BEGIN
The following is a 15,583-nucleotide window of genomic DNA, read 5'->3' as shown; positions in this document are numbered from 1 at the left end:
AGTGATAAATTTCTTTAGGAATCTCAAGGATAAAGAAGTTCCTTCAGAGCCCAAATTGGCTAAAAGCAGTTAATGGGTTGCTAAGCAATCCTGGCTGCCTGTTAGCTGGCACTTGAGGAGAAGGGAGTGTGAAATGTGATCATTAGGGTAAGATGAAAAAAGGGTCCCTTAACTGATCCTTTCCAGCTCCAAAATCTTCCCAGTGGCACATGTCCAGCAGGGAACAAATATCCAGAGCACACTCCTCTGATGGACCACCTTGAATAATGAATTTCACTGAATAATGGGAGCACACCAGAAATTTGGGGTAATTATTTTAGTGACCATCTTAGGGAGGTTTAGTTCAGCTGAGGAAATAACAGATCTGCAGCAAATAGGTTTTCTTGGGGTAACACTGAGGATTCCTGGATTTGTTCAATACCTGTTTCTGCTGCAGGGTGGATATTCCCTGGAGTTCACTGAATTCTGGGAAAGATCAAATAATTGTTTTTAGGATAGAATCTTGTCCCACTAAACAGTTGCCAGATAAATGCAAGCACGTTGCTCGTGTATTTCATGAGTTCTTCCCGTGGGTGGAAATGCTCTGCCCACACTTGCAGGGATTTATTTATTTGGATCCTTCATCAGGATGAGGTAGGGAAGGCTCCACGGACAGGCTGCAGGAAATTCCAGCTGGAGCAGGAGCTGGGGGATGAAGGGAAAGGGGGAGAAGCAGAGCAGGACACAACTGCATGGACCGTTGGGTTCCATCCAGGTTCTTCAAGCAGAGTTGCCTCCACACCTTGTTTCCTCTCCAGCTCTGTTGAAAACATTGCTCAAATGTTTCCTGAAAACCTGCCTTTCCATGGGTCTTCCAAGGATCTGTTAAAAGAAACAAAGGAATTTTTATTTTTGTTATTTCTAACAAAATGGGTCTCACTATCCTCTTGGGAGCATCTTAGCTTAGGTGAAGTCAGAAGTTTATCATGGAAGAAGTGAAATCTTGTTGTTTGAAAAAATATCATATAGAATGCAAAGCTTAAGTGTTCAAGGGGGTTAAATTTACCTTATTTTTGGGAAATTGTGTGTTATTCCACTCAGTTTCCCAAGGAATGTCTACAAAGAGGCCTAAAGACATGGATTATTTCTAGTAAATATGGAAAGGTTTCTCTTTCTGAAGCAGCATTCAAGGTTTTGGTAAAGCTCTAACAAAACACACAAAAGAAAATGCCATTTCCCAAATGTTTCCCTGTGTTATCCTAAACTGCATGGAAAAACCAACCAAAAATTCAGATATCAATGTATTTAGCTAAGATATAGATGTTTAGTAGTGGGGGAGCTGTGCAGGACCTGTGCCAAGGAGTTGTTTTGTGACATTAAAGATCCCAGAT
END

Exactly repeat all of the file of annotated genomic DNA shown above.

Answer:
The following is a 15,583-nucleotide window of genomic DNA, read 5'->3' as shown; positions in this document are numbered from 1 at the left end:
AGTGATAAATTTCTTTAGGAATCTCAAGGATAAAGAAGTTCCTTCAGAGCCCAAATTGGCTAAAAGCAGTTAATGGGTTGCTAAGCAATCCTGGCTGCCTGTTAGCTGGCACTTGAGGAGAAGGGAGTGTGAAATGTGATCATTAGGGTAAGATGAAAAAAGGGTCCCTTAACTGATCCTTTCCAGCTCCAAAATCTTCCCAGTGGCACATGTCCAGCAGGGAACAAATATCCAGAGCACACTCCTCTGATGGACCACCTTGAATAATGAATTTCACTGAATAATGGGAGCACACCAGAAATTTGGGGTAATTATTTTAGTGACCATCTTAGGGAGGTTTAGTTCAGCTGAGGAAATAACAGATCTGCAGCAAATAGGTTTTCTTGGGGTAACACTGAGGATTCCTGGATTTGTTCAATACCTGTTTCTGCTGCAGGGTGGATATTCCCTGGAGTTCACTGAATTCTGGGAAAGATCAAATAATTGTTTTTAGGATAGAATCTTGTCCCACTAAACAGTTGCCAGATAAATGCAAGCACGTTGCTCGTGTATTTCATGAGTTCTTCCCGTGGGTGGAAATGCTCTGCCCACACTTGCAGGGATTTATTTATTTGGATCCTTCATCAGGATGAGGTAGGGAAGGCTCCACGGACAGGCTGCAGGAAATTCCAGCTGGAGCAGGAGCTGGGGGATGAAGGGAAAGGGGGAGAAGCAGAGCAGGACACAACTGCATGGACCGTTGGGTTCCATCCAGGTTCTTCAAGCAGAGTTGCCTCCACACCTTGTTTCCTCTCCAGCTCTGTTGAAAACATTGCTCAAATGTTTCCTGAAAACCTGCCTTTCCATGGGTCTTCCAAGGATCTGTTAAAAGAAACAAAGGAATTTTTATTTTTGTTATTTCTAACAAAATGGGTCTCACTATCCTCTTGGGAGCATCTTAGCTTAGGTGAAGTCAGAAGTTTATCATGGAAGAAGTGAAATCTTGTTGTTTGAAAAAATATCATATAGAATGCAAAGCTTAAGTGTTCAAGGGGGTTAAATTTACCTTATTTTTGGGAAATTGTGTGTTATTCCACTCAGTTTCCCAAGGAATGTCTACAAAGAGGCCTAAAGACATGGATTATTTCTAGTAAATATGGAAAGGTTTCTCTTTCTGAAGCAGCATTCAAGGTTTTGGTAAAGCTCTAACAAAACACACAAAAGAAAATGCCATTTCCCAAATGTTTCCCTGTGTTATCCTAAACTGCATGGAAAAACCAACCAAAAATTCAGATATCAATGTATTTAGCTAAGATATAGATGTTTAGTAGTGGGGGAGCTGTGCAGGACCTGTGCCAAGGAGTTGTTTTGTGACATTAAAGATCCCAGAT